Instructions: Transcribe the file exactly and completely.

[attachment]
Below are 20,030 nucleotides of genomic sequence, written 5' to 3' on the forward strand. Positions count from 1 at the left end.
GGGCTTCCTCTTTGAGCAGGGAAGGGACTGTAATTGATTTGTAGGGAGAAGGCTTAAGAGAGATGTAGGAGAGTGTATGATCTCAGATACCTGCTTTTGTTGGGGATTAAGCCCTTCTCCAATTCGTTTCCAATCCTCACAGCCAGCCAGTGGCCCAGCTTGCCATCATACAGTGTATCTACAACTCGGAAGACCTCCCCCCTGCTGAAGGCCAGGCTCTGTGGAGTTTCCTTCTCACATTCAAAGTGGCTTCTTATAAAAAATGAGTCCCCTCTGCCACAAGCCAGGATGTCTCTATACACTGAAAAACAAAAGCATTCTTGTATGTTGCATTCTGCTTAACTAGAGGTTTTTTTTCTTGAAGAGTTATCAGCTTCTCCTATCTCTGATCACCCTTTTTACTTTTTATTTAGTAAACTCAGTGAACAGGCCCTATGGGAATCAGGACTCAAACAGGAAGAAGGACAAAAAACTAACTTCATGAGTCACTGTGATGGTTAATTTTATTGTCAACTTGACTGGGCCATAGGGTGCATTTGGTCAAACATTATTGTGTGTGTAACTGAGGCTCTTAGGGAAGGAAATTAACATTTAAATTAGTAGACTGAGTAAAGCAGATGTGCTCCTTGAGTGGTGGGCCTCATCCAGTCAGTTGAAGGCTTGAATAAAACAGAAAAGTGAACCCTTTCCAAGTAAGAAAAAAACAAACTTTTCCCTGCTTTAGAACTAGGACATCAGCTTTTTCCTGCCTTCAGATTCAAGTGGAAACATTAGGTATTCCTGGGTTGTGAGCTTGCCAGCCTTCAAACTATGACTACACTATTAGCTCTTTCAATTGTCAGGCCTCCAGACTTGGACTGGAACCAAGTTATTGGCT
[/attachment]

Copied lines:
Below are 20,030 nucleotides of genomic sequence, written 5' to 3' on the forward strand. Positions count from 1 at the left end.
GGGCTTCCTCTTTGAGCAGGGAAGGGACTGTAATTGATTTGTAGGGAGAAGGCTTAAGAGAGATGTAGGAGAGTGTATGATCTCAGATACCTGCTTTTGTTGGGGATTAAGCCCTTCTCCAATTCGTTTCCAATCCTCACAGCCAGCCAGTGGCCCAGCTTGCCATCATACAGTGTATCTACAACTCGGAAGACCTCCCCCCTGCTGAAGGCCAGGCTCTGTGGAGTTTCCTTCTCACATTCAAAGTGGCTTCTTATAAAAAATGAGTCCCCTCTGCCACAAGCCAGGATGTCTCTATACACTGAAAAACAAAAGCATTCTTGTATGTTGCATTCTGCTTAACTAGAGGTTTTTTTTCTTGAAGAGTTATCAGCTTCTCCTATCTCTGATCACCCTTTTTACTTTTTATTTAGTAAACTCAGTGAACAGGCCCTATGGGAATCAGGACTCAAACAGGAAGAAGGACAAAAAACTAACTTCATGAGTCACTGTGATGGTTAATTTTATTGTCAACTTGACTGGGCCATAGGGTGCATTTGGTCAAACATTATTGTGTGTGTAACTGAGGCTCTTAGGGAAGGAAATTAACATTTAAATTAGTAGACTGAGTAAAGCAGATGTGCTCCTTGAGTGGTGGGCCTCATCCAGTCAGTTGAAGGCTTGAATAAAACAGAAAAGTGAACCCTTTCCAAGTAAGAAAAAAACAAACTTTTCCCTGCTTTAGAACTAGGACATCAGCTTTTTCCTGCCTTCAGATTCAAGTGGAAACATTAGGTATTCCTGGGTTGTGAGCTTGCCAGCCTTCAAACTATGACTACACTATTAGCTCTTTCAATTGTCAGGCCTCCAGACTTGGACTGGAACCAAGTTATTGGCT